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Thank you to the troops Giant Christmas card will be sent to Iraq

While Dave Wood spent two Christmases fighting in Vietnam, he never saw even one letter wishing him well from loved ones at home.

On Thursday, as part of a Lockport Salvation Army project to create what is being called the world's largest Christmas card, the Fairport veteran scripted a few words that will be sent to U.S. troops serving in Iraq.

It was a short message in black marker on white poster board, telling the soldiers to come home safe.

Wood said he knows how tough it can be for the troops to spend time away from loved ones, especially around the holidays.

"[It'll] make them feel a little better. That's all you can ask," Wood said.

Since last Friday, the Lockport Salvation Army has been collecting signatures on 26-by-40-inch pieces of poster board in the Wal-Mart on Transit Road.

Salvation Army officials expect to have more than 100 pieces of poster board, signed on both sides, when the collection ends Saturday.

The Salvation Army is partnering with the Army National Guard in Lockport, as well as the Air Force Reserve's 914th Airlift Wing and the State Air National Guard's 107th Air Refueling Wing, based at the Niagara Falls Air Reserve Station.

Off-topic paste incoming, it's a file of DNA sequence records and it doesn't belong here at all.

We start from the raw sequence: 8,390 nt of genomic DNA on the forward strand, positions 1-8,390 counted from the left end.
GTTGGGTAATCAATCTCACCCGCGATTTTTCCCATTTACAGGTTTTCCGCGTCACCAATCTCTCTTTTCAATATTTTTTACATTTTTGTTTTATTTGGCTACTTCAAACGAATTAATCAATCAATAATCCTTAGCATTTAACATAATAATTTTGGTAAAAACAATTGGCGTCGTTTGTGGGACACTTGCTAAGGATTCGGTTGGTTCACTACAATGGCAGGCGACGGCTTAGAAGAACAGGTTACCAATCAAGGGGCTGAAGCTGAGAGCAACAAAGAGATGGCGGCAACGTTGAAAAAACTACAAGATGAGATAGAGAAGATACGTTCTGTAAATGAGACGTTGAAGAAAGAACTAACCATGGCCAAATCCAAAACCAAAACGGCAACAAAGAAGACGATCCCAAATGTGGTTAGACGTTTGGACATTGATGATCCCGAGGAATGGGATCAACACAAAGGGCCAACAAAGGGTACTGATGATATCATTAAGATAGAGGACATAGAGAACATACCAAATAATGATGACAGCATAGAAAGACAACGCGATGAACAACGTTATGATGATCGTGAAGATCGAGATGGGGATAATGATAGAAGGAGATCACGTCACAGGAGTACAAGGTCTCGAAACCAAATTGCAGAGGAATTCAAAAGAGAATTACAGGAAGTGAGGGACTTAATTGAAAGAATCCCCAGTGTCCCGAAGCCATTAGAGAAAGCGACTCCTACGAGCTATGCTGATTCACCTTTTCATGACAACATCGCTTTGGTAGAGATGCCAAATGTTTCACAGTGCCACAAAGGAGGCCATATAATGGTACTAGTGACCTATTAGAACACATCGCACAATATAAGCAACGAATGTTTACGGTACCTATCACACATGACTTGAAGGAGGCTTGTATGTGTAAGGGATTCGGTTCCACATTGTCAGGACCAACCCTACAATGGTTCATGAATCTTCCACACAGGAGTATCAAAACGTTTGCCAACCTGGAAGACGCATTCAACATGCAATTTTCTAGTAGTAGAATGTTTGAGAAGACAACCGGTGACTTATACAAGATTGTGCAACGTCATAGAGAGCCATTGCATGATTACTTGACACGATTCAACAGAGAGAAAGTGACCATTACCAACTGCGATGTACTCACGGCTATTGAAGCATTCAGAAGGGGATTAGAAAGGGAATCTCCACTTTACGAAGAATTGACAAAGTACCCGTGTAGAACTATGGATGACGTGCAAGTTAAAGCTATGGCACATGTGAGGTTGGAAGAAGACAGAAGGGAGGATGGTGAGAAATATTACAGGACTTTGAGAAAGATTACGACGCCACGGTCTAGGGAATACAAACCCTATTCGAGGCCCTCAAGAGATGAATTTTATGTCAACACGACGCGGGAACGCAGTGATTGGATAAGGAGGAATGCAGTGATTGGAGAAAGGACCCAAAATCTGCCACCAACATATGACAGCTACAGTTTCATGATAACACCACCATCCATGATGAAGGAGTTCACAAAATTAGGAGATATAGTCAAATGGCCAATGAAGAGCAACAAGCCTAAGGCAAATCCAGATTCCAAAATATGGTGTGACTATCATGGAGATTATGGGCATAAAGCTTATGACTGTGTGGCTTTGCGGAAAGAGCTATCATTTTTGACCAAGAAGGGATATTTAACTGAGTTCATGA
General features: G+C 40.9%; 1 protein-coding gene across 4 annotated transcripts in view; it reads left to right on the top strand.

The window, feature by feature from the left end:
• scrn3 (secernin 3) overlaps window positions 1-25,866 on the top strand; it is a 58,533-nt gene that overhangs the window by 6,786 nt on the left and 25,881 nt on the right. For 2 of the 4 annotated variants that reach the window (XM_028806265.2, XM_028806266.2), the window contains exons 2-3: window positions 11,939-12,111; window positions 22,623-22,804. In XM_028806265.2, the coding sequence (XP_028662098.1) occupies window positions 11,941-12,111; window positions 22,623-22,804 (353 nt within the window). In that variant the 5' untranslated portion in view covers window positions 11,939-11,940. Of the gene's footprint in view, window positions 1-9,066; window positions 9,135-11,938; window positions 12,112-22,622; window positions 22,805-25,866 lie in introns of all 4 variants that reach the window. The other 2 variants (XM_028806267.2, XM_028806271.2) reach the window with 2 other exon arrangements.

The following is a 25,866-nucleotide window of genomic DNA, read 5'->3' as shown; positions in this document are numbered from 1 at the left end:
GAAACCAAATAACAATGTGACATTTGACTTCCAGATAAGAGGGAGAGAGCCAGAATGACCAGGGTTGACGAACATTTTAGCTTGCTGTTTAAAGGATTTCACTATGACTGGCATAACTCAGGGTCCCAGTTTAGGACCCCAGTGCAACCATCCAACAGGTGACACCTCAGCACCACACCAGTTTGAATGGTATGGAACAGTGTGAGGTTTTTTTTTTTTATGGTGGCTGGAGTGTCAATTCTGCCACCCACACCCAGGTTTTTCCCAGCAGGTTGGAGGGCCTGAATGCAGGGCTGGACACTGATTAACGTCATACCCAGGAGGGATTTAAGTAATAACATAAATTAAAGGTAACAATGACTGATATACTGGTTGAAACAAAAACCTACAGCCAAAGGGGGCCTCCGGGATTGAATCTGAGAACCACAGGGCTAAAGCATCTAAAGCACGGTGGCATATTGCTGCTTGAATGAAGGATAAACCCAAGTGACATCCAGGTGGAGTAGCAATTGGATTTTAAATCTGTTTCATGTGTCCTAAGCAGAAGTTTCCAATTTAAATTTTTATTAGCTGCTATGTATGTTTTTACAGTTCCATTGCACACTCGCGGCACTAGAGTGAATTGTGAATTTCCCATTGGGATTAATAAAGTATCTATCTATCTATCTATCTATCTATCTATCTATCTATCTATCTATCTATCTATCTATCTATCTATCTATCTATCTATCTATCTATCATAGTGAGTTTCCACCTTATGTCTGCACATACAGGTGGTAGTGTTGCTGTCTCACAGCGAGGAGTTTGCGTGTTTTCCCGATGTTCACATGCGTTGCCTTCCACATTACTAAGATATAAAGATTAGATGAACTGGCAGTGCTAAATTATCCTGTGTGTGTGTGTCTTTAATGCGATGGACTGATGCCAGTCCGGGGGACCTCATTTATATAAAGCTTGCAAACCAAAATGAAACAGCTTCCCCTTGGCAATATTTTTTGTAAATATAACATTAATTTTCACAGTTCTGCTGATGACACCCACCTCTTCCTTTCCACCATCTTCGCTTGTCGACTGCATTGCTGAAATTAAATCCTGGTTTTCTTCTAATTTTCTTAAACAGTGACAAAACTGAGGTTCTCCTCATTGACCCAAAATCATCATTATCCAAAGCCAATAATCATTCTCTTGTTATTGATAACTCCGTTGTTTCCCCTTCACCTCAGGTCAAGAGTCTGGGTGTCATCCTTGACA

The card will be shipped to Iraq with the base's next deployment of troops, who are scheduled to head overseas before Christmas.

Lockport's Micro Graphics supplied the paper, will print a cover for the card and bind the pages together.

"We're calling it a Christmas card, but it's actually a book," said Major John Wheeler of the Salvation Army. The initial idea for the project called for signatures on a 4-by-8-foot piece of plywood. But that notion was nixed because of shipping restrictions, Wheeler said.

"This is a way for the American public, through the Salvation Army, to support the troops over there," Wheeler said.

The Salvation Army contacted representatives of the Guiness Book of World Records, who said they have nothing on record for the size of a Christmas card, he said.

Joanne Skop of Amherst believes it is important to show support for the troops at this time of year. Eula Collins of Gasport said she has a cousin from Texas who is serving in Iraq.

The troops should know what they're doing is appreciated, even though few people really know what it's like to be fighting so far away from home, Collins said.


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